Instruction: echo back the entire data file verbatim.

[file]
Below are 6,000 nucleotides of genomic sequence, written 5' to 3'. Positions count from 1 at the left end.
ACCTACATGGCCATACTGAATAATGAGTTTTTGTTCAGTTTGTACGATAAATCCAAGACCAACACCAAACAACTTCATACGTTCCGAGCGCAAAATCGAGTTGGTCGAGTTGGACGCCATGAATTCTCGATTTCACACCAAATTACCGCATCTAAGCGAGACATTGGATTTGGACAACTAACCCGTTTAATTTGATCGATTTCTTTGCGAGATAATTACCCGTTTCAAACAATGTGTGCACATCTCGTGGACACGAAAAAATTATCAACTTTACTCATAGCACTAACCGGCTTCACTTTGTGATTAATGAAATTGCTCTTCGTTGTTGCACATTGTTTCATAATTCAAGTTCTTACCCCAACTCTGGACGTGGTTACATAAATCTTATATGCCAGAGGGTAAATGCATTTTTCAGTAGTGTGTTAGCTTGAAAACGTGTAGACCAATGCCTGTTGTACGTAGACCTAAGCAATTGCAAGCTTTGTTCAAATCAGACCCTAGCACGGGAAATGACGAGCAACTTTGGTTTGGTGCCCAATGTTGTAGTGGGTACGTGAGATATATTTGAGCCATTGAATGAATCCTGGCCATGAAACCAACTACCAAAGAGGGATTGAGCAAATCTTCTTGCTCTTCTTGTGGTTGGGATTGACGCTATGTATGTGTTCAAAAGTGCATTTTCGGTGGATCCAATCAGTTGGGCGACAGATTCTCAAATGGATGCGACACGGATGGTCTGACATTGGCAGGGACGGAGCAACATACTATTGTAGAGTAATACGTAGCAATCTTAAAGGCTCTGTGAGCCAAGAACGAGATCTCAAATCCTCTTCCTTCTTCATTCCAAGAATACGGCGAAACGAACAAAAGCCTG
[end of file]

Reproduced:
Below are 6,000 nucleotides of genomic sequence, written 5' to 3'. Positions count from 1 at the left end.
ACCTACATGGCCATACTGAATAATGAGTTTTTGTTCAGTTTGTACGATAAATCCAAGACCAACACCAAACAACTTCATACGTTCCGAGCGCAAAATCGAGTTGGTCGAGTTGGACGCCATGAATTCTCGATTTCACACCAAATTACCGCATCTAAGCGAGACATTGGATTTGGACAACTAACCCGTTTAATTTGATCGATTTCTTTGCGAGATAATTACCCGTTTCAAACAATGTGTGCACATCTCGTGGACACGAAAAAATTATCAACTTTACTCATAGCACTAACCGGCTTCACTTTGTGATTAATGAAATTGCTCTTCGTTGTTGCACATTGTTTCATAATTCAAGTTCTTACCCCAACTCTGGACGTGGTTACATAAATCTTATATGCCAGAGGGTAAATGCATTTTTCAGTAGTGTGTTAGCTTGAAAACGTGTAGACCAATGCCTGTTGTACGTAGACCTAAGCAATTGCAAGCTTTGTTCAAATCAGACCCTAGCACGGGAAATGACGAGCAACTTTGGTTTGGTGCCCAATGTTGTAGTGGGTACGTGAGATATATTTGAGCCATTGAATGAATCCTGGCCATGAAACCAACTACCAAAGAGGGATTGAGCAAATCTTCTTGCTCTTCTTGTGGTTGGGATTGACGCTATGTATGTGTTCAAAAGTGCATTTTCGGTGGATCCAATCAGTTGGGCGACAGATTCTCAAATGGATGCGACACGGATGGTCTGACATTGGCAGGGACGGAGCAACATACTATTGTAGAGTAATACGTAGCAATCTTAAAGGCTCTGTGAGCCAAGAACGAGATCTCAAATCCTCTTCCTTCTTCATTCCAAGAATACGGCGAAACGAACAAAAGCCTG